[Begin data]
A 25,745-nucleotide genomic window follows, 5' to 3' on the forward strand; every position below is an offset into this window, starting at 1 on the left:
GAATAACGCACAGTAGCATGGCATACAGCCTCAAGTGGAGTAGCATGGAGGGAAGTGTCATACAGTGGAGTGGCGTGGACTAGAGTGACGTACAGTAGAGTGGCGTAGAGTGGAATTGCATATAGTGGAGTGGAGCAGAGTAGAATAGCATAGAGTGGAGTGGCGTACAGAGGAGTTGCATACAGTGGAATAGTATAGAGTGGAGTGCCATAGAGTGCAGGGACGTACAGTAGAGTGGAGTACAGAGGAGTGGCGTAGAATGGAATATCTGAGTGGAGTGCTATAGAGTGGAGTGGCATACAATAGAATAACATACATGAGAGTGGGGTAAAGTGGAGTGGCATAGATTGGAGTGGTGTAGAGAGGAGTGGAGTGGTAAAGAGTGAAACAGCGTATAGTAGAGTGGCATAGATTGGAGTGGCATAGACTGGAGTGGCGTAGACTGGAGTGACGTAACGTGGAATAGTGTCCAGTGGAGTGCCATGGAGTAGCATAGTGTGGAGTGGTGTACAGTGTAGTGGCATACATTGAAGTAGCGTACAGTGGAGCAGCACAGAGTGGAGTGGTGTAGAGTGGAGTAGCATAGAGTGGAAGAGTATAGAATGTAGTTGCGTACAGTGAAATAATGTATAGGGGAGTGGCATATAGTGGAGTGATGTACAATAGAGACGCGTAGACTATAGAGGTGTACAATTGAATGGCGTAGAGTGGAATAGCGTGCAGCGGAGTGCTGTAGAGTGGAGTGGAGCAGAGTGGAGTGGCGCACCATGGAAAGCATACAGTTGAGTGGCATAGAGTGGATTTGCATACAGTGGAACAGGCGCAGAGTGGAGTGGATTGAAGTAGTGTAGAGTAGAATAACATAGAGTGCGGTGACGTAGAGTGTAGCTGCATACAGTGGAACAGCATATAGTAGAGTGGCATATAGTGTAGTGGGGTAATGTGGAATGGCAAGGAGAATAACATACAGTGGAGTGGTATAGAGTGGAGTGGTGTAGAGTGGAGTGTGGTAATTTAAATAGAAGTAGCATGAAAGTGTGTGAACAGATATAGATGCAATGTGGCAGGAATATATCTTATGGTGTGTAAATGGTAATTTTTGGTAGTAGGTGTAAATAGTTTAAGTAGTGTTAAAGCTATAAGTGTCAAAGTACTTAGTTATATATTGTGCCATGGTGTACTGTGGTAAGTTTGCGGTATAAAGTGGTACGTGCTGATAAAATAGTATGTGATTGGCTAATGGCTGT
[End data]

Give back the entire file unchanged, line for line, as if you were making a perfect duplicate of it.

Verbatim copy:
A 25,745-nucleotide genomic window follows, 5' to 3' on the forward strand; every position below is an offset into this window, starting at 1 on the left:
GAATAACGCACAGTAGCATGGCATACAGCCTCAAGTGGAGTAGCATGGAGGGAAGTGTCATACAGTGGAGTGGCGTGGACTAGAGTGACGTACAGTAGAGTGGCGTAGAGTGGAATTGCATATAGTGGAGTGGAGCAGAGTAGAATAGCATAGAGTGGAGTGGCGTACAGAGGAGTTGCATACAGTGGAATAGTATAGAGTGGAGTGCCATAGAGTGCAGGGACGTACAGTAGAGTGGAGTACAGAGGAGTGGCGTAGAATGGAATATCTGAGTGGAGTGCTATAGAGTGGAGTGGCATACAATAGAATAACATACATGAGAGTGGGGTAAAGTGGAGTGGCATAGATTGGAGTGGTGTAGAGAGGAGTGGAGTGGTAAAGAGTGAAACAGCGTATAGTAGAGTGGCATAGATTGGAGTGGCATAGACTGGAGTGGCGTAGACTGGAGTGACGTAACGTGGAATAGTGTCCAGTGGAGTGCCATGGAGTAGCATAGTGTGGAGTGGTGTACAGTGTAGTGGCATACATTGAAGTAGCGTACAGTGGAGCAGCACAGAGTGGAGTGGTGTAGAGTGGAGTAGCATAGAGTGGAAGAGTATAGAATGTAGTTGCGTACAGTGAAATAATGTATAGGGGAGTGGCATATAGTGGAGTGATGTACAATAGAGACGCGTAGACTATAGAGGTGTACAATTGAATGGCGTAGAGTGGAATAGCGTGCAGCGGAGTGCTGTAGAGTGGAGTGGAGCAGAGTGGAGTGGCGCACCATGGAAAGCATACAGTTGAGTGGCATAGAGTGGATTTGCATACAGTGGAACAGGCGCAGAGTGGAGTGGATTGAAGTAGTGTAGAGTAGAATAACATAGAGTGCGGTGACGTAGAGTGTAGCTGCATACAGTGGAACAGCATATAGTAGAGTGGCATATAGTGTAGTGGGGTAATGTGGAATGGCAAGGAGAATAACATACAGTGGAGTGGTATAGAGTGGAGTGGTGTAGAGTGGAGTGTGGTAATTTAAATAGAAGTAGCATGAAAGTGTGTGAACAGATATAGATGCAATGTGGCAGGAATATATCTTATGGTGTGTAAATGGTAATTTTTGGTAGTAGGTGTAAATAGTTTAAGTAGTGTTAAAGCTATAAGTGTCAAAGTACTTAGTTATATATTGTGCCATGGTGTACTGTGGTAAGTTTGCGGTATAAAGTGGTACGTGCTGATAAAATAGTATGTGATTGGCTAATGGCTGT